Europe lacks pure-play ETFs to exploit travel industry’s rebound

George Geddes

a large airplane is parked on the runway

As international travel increasingly resumes in tandem with coronavirus induced lockdowns beginning to ease, travel companies are starting to bounce back following one of the toughest quarter's in history for the industry, however, European investors are reluctant to pour assets into the travel ETFs available in the region.

In Europe, there are three ETFs that offer exposure to the travel and leisure industry, all tracking the same index with combined assets under management (AUM) of under €50m.

The iShares STOXX Europe 600 Travel & Leisure UCITS ETF (SXTPEX), the Lyxor STOXX Europe 600 Travel & Leisure UCITS ETF (LTVL) and the Invesco STOXX 600 Optimised Travel & Leisure UCITS ETF (XTPS) all track the performance of the STOXX 600 Travel & Leisure index.

From the start of the year until 18 March, LTVL returned -55.7% before bouncing back to deliver 47% from the trough, as at the end of May. It was also one of the top-performing ETFs in the week to 29 May returning 12.3%.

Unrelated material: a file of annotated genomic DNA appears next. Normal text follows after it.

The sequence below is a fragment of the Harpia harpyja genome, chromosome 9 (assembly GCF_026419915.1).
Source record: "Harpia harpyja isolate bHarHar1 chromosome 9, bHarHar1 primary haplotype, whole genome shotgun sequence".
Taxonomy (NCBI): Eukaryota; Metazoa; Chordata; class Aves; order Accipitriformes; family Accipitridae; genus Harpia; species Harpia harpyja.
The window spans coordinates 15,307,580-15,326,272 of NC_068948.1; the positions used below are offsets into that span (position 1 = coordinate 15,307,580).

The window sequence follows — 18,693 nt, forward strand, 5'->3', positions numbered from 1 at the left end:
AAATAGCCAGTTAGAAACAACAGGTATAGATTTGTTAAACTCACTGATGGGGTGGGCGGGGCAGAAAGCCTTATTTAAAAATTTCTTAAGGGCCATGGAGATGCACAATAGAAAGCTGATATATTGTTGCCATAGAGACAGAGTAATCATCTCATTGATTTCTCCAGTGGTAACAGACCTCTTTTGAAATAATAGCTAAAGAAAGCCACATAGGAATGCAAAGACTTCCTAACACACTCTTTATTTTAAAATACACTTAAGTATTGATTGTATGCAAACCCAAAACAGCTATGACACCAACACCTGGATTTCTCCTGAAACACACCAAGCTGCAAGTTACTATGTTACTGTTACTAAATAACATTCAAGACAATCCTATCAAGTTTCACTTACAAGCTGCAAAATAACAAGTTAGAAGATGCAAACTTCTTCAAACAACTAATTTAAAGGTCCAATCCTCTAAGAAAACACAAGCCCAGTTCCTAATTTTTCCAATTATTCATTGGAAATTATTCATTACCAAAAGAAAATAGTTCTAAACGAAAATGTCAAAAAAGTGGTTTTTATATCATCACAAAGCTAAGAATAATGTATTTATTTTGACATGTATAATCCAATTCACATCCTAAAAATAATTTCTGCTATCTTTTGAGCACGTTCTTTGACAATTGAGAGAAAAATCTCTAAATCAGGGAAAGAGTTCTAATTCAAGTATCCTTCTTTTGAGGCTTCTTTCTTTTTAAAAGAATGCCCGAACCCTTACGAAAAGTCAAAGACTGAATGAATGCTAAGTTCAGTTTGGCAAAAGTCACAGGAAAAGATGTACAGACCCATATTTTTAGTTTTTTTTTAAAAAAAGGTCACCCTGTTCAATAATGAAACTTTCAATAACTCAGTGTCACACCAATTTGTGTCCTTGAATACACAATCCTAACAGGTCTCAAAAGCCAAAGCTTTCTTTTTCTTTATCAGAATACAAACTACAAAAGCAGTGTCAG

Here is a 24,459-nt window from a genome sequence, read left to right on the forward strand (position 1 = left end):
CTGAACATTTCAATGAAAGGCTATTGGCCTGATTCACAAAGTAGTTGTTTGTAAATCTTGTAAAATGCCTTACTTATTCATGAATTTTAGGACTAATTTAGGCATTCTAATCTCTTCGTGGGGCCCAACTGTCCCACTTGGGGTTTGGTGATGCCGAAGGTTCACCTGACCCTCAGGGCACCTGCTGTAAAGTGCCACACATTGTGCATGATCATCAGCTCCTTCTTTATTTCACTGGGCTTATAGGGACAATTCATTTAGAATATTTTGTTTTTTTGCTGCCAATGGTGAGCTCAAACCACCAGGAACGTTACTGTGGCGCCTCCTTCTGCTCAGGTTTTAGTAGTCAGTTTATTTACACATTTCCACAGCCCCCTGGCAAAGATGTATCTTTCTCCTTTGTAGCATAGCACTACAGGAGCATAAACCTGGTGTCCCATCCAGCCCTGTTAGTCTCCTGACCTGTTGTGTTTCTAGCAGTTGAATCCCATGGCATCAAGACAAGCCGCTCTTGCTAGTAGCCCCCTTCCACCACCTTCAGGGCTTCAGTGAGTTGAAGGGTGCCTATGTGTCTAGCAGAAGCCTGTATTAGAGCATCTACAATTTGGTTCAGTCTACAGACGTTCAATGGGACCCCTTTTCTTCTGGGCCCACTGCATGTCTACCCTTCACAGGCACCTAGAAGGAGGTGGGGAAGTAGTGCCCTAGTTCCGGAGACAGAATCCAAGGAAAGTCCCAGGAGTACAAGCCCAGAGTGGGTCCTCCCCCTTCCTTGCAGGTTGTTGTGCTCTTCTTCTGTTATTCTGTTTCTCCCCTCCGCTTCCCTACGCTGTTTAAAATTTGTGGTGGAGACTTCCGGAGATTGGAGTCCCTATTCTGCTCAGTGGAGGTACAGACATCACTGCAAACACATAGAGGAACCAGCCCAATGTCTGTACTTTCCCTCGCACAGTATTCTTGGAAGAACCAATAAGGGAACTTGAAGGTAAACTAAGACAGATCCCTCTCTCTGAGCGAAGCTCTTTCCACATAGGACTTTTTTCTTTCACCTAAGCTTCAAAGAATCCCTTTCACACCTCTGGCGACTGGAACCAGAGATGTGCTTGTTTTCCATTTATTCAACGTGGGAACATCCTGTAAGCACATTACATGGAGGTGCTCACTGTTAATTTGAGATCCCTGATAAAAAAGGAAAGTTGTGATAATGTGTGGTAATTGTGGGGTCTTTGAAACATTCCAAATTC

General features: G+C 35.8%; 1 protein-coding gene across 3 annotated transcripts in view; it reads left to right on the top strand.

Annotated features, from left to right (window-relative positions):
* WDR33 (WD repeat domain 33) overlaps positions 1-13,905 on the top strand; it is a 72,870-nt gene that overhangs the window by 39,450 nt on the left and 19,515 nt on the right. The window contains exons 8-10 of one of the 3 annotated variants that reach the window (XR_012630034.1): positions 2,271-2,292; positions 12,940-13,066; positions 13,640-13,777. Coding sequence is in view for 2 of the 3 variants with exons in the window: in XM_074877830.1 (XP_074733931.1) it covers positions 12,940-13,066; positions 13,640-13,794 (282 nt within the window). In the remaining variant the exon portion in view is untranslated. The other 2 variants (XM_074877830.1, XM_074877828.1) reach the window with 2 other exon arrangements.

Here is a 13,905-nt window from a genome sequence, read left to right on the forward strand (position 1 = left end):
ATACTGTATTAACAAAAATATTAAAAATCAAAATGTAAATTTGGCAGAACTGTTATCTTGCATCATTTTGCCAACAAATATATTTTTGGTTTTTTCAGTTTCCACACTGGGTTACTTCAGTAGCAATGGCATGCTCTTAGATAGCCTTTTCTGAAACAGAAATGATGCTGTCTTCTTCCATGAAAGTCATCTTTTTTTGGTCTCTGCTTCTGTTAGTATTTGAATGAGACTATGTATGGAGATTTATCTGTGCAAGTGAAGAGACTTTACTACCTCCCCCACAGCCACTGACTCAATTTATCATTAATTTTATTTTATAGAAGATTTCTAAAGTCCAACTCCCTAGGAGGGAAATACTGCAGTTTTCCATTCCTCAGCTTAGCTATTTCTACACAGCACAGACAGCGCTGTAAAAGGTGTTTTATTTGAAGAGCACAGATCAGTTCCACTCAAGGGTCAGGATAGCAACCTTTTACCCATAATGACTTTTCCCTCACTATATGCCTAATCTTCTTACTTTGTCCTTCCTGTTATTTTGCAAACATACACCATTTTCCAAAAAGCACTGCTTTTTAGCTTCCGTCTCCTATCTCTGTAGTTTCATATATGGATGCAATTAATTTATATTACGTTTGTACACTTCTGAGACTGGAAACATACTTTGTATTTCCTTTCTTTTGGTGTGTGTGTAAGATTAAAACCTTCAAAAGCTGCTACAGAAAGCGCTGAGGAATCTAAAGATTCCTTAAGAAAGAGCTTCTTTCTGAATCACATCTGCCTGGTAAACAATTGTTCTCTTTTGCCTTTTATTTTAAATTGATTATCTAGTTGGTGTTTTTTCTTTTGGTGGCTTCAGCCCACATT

The STOXX 600 Travel & Leisure index has 19 constituents, including companies such as TUI, Carnival and EasyJet which were all downgraded in MSCI’s recent index rebalance from its standard indices to small cap categories given their recent performances.

However, Kenneth Lamont, senior research analyst, passive strategies, at Morningstar, told ETF Stream the exposure is not attractive for investors as they do not offer a "pure-play" on any one sector or industry.

“There is a lot of concentration in single stocks and for an investor buying into ETFs like these, they are not really a pure-play on anything,” Lamont told ETF Stream.

As part of the benchmark’s strategy to include “leisure” companies, the 19-strong constituent list also has gambling companies Evolution Gaming and Flutter Entertainment.

Other constituents include German airline company Lufthansa which received a $10bn state bailout and Ryanair which is attempting to block European airline bailouts like Lufthansa’s.

Even with the potential for the travel companies to recover from their downward trending performances in Q1, investors have not taken advantage of the cheap valuation of the three ETFs. Year-to-date, total net flows for all three products is $-6m, according to data from Bloomberg Intelligence.

The largest ETF is BlackRock's SXTPEX with $23m AUM, although it is only domiciled in Germany and therefore has a more limited audience.

In comparison with the US, investors have been significantly more opportunistic with investing in travel ETFs. The US Global Jets ETF, which offers exposure to international airline companies, aircraft manufacturers and airports, saw its AUM grow from just $33m in early March, according to FactSet, to $930m by 1 June.

This both highlights the retail nature of the US ETF market but also how the right product could attract big flows this side of the pond as well.

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